It's been one of this column's longest running unsolved mysteries. In Canberra: history of and legends relating to the Federal Capital Territory of the Commonwealth of Australia (1927), journalist and authorJohn Gale reports of a cave "on the eastern side" of Black Mountain, which "was a shelter for several outlaws in the early days". According to Gale, "the cave is the size of an ordinary living room in a modern house" and has "only one means of ingress and egress, and to enter it one has to go on all fours."
Despite several exhaustive searches over the last 20 years, this column has failed to uncover any sign of the cave. Retired geologist Doug Finlayson confirms that while there are currently no caves of such size on Black Mountain, "on vertical creek banks fanglomerate (which forms when rocks shattered by heavy frosts slump down steep slopes and are deposited as alluvial fans) frequently erode to form small caves".
Research undertaken by Dave Wheeler of Tuggeranong, who has also searched in vain for the cave, indicates "it's unlikely to have been a natural cave and was probably made by convicts extending a natural hollowing in the side of a gully".
Doug agrees with Dave's theory. "It is possible that convicts could tunnel into the fanglomerates and make something like a room to live in", he reports. "It wouldn't be too difficult for anyone used to handling a pick and shovel."
Dave's research, outlined in his personal blog 'a Canberra Boy', also concludes "that it's likely the cave was probably located in the area on the mountain which was used as a rubbish dump until 1964". Mmm ... little wonder it can no longer be found.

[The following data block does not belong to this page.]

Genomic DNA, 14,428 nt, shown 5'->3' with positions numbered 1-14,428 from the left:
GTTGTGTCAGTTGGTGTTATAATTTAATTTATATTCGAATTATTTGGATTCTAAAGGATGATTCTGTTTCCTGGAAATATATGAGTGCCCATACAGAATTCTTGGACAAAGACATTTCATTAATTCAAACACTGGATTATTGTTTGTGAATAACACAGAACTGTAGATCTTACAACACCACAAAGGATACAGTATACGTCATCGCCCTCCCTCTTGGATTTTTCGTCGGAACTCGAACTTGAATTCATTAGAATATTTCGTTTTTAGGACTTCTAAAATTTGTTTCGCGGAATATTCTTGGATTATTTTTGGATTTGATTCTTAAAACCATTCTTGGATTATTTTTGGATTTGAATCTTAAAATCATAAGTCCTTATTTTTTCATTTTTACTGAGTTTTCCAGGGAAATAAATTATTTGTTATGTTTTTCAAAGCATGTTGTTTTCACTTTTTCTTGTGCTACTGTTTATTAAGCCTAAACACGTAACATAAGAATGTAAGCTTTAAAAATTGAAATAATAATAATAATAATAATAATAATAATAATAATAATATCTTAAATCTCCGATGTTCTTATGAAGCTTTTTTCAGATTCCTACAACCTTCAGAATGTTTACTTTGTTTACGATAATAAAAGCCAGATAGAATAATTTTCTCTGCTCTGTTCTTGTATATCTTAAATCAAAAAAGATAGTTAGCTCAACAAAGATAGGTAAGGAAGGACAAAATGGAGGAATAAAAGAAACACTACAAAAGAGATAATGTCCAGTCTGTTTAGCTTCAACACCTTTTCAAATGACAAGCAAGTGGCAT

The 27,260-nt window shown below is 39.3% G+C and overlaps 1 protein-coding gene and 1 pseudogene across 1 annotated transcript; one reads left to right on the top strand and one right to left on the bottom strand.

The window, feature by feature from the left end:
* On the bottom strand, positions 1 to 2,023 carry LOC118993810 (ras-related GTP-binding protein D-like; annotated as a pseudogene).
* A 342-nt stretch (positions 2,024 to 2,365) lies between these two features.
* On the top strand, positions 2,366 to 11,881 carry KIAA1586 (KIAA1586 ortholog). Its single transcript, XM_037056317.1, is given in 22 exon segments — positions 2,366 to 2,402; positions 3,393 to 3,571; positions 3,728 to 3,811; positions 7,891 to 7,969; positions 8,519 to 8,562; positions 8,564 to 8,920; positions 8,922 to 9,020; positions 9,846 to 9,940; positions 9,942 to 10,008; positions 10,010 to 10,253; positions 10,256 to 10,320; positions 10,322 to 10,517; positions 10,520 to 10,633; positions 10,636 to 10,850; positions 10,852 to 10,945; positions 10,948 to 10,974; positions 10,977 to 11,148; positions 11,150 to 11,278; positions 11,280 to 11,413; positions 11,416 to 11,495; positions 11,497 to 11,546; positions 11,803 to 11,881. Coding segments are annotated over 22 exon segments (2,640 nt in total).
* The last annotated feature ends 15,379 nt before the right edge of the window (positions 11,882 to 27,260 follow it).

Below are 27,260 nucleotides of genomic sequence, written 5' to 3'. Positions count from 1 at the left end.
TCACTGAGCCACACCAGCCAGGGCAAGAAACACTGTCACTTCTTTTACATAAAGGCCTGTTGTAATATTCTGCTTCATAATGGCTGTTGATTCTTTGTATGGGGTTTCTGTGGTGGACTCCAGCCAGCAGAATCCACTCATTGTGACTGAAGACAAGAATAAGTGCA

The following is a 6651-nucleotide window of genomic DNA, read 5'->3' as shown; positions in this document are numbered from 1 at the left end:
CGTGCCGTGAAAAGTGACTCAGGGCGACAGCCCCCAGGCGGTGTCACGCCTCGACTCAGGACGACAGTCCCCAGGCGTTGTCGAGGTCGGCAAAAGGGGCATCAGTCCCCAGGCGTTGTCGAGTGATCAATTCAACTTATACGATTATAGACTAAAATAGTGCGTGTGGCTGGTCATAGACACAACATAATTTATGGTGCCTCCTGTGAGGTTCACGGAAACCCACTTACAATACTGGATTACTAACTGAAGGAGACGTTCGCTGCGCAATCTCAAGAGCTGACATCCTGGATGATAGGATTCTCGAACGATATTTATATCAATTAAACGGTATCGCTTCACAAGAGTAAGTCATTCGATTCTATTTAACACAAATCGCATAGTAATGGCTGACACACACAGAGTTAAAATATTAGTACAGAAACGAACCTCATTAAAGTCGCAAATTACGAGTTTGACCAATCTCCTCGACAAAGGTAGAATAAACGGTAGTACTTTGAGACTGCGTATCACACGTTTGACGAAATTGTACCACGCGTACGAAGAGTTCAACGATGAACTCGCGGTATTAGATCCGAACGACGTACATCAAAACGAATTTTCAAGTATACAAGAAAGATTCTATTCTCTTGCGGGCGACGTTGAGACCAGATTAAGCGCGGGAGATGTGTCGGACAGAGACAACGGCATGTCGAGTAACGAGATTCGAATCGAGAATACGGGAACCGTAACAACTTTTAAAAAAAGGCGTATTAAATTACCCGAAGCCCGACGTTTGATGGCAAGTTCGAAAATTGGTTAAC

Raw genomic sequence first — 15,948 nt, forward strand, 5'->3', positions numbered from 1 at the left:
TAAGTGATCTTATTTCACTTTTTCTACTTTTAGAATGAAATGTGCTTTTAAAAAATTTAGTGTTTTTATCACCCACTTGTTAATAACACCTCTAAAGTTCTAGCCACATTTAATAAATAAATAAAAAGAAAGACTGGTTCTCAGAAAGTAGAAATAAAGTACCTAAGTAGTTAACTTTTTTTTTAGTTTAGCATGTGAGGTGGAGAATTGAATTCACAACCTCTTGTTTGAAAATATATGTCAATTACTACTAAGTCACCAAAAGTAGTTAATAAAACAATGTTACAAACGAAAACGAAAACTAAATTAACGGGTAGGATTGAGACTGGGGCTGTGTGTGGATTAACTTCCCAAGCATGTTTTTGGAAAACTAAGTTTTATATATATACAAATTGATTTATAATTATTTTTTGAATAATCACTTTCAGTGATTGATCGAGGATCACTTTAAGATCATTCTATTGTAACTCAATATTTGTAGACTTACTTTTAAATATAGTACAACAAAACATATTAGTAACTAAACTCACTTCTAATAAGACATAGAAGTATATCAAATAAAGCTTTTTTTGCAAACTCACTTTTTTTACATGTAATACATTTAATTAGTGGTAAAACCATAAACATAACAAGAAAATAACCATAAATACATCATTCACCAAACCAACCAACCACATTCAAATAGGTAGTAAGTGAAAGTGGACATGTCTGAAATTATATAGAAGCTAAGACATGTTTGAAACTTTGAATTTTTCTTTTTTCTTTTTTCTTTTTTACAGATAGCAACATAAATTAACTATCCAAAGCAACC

WHERE IN CANBERRA?
Clue: Going, going, soon gone?
Degree of difficulty: Medium - Hard
Last week: Congratulations to Linda Meisel of O'Connor who was first to correctly identify the location of last week's photo as a sign on the wall of the building housing the O'Connor post office that used to house a barber shop. Linda just beat Johnny Northside to bragging rights, while Carmel Wroe reports Les De Britt was the last barber on site before it closed about 10 years ago.
How to enter: Email your guess along with your name and suburb to firstname.lastname@example.org. The first email sent after 10am, Saturday July 18, 2020, wins two tickets to Dendy Cinemas.
Over many years, several readers have sent in photos of a small circular concrete pad with a hole in the middle, located on the lower eastern slopes of Black Mountain, curious as to its origins. According to Ian Fraser and Rosemary Purdie, authors of Black Mountain: a natural history of a Canberra icon, the man-made oddity is actually the remains of a weatherproof light trap that nearby CSIRO entomologists used to collect insects. Apparently it operated daily until the 1970s, and incredibly, it was still recording new species for Canberra right up to the time the contraption was removed in the 1980s. It is located in bushland just to the west of South Road.